Once a report is complete, the complete report is sent via secure connection to the server where it is entered into the database. The report is also converted to a DICOM Structured Report (SR) and optionally queued to be sent to the RIS/PACS of the institution of origin via DICOM C-STORE. The daemon periodically evaluates the queue of reports, to see if there are any reports that need to be sent via HL7 to a HIS/RIS. When the report is entered into the system, it may also be sent via facsimile. It may also cause an email or an SMS to be sent to the referring physician or other users advising them that a report is available. The referring physician may then view the report through a physician's portal or through another interface provided for viewing reports available via the radiology server.

In one embodiment, the radiology server 18 may be implemented using redundant Linux servers. The data and code set for the application is duplicated across the servers using DRDB™, available from LINBIT of Australia. DRDB may be thought of a network-based RAID 1 replication system that replicates data between servers. Layered on top of DRDB is a corosync/heartbeat/pacemaker system for high availability. The redundant VPN routers poll for availability of service on the two servers. The routers send all traffic to the server that is active. In the event of a server failure, the other server immediately picks up service using the same code and data, the router directs traffic to the now active server. A third server arbitrates the active state of the first two servers such that a quorum of two is required for a server to become active. The VPN router has a hot standby that automatically substitutes including absorbing connection state and MAC addresses. Redundant internet connectivity supports increased uptime. Redundant and isolated uninterruptible power supplies, redundant server power supplies, and RAID-6 drive arrays all assure high availability. Continuous monitoring of multiple parameters, from drive/array state to server/UPS temperature to connectivity provide greater assurance. Security is implemented on the servers to prevent unauthorized access.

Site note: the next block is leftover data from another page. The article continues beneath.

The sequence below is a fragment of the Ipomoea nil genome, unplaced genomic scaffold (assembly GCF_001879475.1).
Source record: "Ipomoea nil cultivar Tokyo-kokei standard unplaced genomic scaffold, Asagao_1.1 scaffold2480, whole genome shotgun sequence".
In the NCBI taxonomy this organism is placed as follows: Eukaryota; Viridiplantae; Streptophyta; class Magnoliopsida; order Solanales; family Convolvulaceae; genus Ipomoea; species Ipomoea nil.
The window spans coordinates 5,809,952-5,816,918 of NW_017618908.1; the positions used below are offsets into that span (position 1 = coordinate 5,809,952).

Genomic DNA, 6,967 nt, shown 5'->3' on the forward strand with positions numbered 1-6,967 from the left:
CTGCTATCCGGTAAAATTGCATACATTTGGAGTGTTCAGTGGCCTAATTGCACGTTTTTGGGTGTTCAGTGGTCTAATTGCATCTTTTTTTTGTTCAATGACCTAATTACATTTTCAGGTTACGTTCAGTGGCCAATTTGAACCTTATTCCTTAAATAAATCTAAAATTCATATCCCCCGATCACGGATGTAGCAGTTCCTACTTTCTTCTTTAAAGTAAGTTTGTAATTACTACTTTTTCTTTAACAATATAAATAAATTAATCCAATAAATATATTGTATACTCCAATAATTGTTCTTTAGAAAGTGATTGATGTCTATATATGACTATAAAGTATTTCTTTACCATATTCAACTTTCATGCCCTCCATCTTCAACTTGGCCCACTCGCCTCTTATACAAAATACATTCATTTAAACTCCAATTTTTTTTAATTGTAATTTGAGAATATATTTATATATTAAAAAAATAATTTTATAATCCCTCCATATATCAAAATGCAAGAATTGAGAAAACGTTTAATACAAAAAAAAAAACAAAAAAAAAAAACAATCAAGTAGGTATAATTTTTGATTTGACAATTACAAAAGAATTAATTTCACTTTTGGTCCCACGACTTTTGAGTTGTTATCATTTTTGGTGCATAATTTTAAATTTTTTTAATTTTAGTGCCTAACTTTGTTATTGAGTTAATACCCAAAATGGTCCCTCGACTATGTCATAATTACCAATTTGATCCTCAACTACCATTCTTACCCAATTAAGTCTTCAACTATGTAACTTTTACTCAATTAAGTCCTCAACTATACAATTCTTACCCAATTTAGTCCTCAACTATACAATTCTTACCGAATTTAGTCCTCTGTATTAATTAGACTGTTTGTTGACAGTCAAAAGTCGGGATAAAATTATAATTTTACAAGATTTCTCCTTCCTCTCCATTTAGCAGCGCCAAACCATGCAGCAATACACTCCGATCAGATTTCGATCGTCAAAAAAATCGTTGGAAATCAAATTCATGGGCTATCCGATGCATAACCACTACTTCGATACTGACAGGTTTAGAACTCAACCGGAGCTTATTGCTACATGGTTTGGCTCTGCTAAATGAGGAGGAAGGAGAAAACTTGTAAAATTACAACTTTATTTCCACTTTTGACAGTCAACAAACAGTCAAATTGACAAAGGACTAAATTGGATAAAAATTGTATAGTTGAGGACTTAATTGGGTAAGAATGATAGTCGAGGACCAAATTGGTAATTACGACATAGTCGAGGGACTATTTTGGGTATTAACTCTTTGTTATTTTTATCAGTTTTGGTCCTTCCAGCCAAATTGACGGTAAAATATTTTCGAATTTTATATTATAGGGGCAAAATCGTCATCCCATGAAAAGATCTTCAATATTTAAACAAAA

The reporting application, in one embodiment, is a web application which provides numerous other capabilities, including improved communication and follow-up (see below), automatically assigned peer review, productivity tracking, and invoice generation. A referring physician portal allows other users to view reports and images from any internet connected device, to communicate with other users, submit tickets for Quality Assurance (QA), and forward reports to other users or FAX terminals. Communications associated with studies reviewed by radiologists pass through the radiology server enabling the communications to be logged and associated with studies. In one embodiment, the teleradiology system provides access to previous studies in connection with the current study, facilitates report generation, provides an easy way to allow participants to communicate with each other, and enables follow-up communication for completed studies.

Typically when radiologists work remotely in a teleradiology scenario, the client hospital pushes studies to the teleradiology service for interpretation. Often, interpretation is done without benefit of prior images and reports. In the event the radiologist wants access to a prior study, the radiologist may call a technologist at the client hospital and ask what prior studies are available. Based on a verbal description, the radiologist may request that another one or more studies be transmitted from the hospital electronically. After all transmission is complete, the radiologist may then render an interpretation including benefit of prior studies. Although this system is inefficient in making prior studies available, it can be quite efficient in allowing a teleradiology service to provide service to multiple hospitals on disparate PACS.